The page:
©Suzan Gabrijan, Lamb&Crab2019

©Suzan Gabrijan

ANA ROŠ ON REGAINING CONFIDENCE

  3 min

Offline: This content can only be displayed when online.

INTERVIEW

Slovenian two Michelin star chef Ana Roš on regaining the confidence of her guests

“The first working week after the pandemic was one of the most difficult times in my life.”

The Coronavirus crisis hits each restaurant in a different way. Even in the sparsely populated Slovenia chef Ana Roš closed her restaurant Hiša Franko, without a single COVID-19 case for miles and miles. Surreal, especially for a chef who constantly seeks a connection with her guests, suppliers, and employees.

Joost Scholten  Xiao Er Kong

“Being forced to close down is very difficult to understand. For someone as active as myself it’s a sense of being completely powerless. We were fighting against something invisible, something that didn’t even exist here. Yet still we were forced to stay in this prison. It’s a beautiful prison, but still without free will.”

“The self isolation had a big impact on my creativity. For me being creative is about being active, especially because my kind of creativity is connected to ingredients that you can touch, smell, see, and eat. Coming out of isolation was like going from kindergarten to actual school. I had to open my senses and try to force myself to do things I hadn’t been doing for three months.”

What was it like to have to close Hiša Franko

“Our team stayed together for the entire lockdown period. As a result we grew in our own unique way. We did some amazing work deepening our knowledge of the local ingredients and what you can do with them, learning new flavors and techniques. Our cuisine has only grown richer.”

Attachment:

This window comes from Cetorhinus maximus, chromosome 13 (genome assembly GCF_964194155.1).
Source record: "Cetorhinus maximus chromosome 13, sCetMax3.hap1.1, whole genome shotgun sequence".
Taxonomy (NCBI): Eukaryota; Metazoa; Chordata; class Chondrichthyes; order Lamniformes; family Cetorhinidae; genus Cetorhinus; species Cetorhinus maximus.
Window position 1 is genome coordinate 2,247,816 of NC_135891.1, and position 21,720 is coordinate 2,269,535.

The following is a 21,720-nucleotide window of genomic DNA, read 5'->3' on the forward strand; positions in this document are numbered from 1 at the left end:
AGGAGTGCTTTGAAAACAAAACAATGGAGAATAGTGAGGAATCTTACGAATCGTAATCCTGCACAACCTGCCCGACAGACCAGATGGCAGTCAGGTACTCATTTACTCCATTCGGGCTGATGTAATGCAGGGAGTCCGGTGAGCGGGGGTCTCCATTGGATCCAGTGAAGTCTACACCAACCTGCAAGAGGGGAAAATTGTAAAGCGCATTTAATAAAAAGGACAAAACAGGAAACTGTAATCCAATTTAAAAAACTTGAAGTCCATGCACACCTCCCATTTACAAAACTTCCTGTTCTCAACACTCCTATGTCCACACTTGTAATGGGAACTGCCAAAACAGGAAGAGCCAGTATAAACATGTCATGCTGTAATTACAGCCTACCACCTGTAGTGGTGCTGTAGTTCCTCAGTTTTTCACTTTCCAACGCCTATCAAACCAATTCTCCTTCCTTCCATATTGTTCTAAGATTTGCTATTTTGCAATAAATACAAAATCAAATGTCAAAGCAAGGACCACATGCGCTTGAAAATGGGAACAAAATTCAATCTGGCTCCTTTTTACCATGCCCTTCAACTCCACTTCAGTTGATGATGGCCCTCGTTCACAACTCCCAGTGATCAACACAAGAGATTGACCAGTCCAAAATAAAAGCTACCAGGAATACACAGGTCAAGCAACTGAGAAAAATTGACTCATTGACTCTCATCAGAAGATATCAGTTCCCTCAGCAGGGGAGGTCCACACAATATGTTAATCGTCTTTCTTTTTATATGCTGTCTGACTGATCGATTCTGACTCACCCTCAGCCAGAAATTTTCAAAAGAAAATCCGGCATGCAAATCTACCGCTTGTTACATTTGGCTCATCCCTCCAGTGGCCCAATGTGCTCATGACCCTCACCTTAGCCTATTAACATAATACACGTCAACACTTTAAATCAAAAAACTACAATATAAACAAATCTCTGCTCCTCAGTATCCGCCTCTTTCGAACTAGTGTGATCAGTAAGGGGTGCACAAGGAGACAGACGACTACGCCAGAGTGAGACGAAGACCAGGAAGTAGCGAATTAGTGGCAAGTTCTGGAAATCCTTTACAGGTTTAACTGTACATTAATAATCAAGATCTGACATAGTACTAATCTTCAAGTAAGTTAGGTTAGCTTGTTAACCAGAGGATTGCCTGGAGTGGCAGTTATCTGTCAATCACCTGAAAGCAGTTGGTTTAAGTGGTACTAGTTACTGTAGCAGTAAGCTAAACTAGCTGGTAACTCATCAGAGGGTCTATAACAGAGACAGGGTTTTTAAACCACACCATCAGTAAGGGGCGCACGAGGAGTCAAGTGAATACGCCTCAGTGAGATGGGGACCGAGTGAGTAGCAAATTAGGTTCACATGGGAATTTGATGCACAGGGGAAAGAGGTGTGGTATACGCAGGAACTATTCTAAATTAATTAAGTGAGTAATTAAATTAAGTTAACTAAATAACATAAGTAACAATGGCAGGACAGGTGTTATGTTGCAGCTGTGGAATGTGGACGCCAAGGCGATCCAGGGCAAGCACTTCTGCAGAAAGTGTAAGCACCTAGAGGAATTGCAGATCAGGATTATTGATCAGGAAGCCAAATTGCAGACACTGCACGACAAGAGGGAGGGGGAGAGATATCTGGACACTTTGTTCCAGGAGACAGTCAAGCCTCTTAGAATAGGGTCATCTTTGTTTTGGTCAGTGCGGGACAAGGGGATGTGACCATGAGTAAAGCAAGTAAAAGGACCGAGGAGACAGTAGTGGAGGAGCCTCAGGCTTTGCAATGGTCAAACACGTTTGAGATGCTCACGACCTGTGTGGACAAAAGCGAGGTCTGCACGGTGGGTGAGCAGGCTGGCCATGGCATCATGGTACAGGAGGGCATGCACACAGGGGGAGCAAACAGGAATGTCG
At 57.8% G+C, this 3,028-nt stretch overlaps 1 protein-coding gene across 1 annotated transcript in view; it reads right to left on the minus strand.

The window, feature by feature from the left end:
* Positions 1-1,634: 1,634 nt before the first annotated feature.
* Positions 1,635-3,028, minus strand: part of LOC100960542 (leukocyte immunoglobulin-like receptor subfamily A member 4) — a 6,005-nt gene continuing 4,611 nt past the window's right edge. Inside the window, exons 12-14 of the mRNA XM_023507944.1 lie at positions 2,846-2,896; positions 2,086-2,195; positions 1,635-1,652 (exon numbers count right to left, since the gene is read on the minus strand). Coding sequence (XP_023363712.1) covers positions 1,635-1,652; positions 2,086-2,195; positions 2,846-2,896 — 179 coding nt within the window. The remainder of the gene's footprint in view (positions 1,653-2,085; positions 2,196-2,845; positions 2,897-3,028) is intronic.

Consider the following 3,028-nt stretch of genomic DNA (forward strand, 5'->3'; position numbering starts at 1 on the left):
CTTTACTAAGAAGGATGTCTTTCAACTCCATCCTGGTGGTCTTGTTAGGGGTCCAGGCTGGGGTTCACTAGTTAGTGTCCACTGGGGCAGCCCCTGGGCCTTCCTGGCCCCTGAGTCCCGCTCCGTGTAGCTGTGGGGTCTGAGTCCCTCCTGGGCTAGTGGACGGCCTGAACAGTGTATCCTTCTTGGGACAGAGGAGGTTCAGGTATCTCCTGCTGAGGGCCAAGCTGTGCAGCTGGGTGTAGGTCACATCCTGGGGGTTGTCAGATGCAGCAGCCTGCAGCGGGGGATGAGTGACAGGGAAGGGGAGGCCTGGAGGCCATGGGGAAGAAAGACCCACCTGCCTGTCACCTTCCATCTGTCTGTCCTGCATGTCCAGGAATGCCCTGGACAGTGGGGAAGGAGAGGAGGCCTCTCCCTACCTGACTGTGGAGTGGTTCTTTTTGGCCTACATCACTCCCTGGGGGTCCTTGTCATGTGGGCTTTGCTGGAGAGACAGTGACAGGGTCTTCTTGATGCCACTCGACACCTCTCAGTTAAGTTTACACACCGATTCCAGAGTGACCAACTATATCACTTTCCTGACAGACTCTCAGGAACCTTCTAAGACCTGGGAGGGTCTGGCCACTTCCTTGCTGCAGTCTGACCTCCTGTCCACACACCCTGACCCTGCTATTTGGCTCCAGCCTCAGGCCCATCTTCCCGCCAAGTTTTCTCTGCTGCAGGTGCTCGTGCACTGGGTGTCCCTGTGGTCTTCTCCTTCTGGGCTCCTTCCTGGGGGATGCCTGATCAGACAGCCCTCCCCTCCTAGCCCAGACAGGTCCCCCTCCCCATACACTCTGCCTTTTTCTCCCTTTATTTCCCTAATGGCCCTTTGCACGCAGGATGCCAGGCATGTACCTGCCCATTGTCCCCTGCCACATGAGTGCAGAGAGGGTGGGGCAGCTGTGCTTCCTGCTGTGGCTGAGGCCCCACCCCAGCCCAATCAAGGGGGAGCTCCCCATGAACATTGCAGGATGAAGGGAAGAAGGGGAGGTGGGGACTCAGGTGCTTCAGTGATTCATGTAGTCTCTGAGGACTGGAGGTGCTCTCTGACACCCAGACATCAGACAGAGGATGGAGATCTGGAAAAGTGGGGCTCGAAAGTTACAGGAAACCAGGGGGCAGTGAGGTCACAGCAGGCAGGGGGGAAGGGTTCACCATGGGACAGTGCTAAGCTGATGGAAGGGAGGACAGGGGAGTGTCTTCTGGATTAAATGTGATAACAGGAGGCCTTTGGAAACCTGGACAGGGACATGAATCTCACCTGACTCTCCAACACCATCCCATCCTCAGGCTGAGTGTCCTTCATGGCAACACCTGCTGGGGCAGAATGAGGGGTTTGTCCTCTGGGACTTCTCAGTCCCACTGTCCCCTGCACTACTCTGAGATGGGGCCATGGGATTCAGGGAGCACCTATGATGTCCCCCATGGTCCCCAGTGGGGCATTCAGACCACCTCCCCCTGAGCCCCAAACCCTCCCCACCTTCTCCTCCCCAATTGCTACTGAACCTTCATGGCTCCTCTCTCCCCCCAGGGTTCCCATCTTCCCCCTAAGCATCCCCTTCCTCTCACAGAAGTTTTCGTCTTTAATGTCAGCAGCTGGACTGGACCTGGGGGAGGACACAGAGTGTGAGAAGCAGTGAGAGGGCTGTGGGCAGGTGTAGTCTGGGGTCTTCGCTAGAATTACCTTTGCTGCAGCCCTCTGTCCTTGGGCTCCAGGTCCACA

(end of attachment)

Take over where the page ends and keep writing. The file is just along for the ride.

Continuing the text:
“On a personal level we connected together as human beings. On the one hand it was beautiful to learn and understand so much about each other, but on the other hand it was an emotional rollercoaster. I don’t think any human being deserves to go through something like this again.”

How did you manage to keep up the spirits of your team during the period of isolation?

©Suzan Gabrijan, Silver mussel

“I felt a strange kind of anxiety and excitement. It was like learning how to walk again. It was beautiful to welcome guests again, but it was also full of doubt. We hadn’t worked for three months and had to completely change the menu. Normally we replace ingredients gradually as the seasons progress but now everything was new. The first working week after the pandemic was one of the most difficult times in my life.”

What was it like to receive guests again for the first time after lockdown?

©Suzan Gabrijan

©Suzan Gabrijan

©Suzan Gabrijan, Strukelj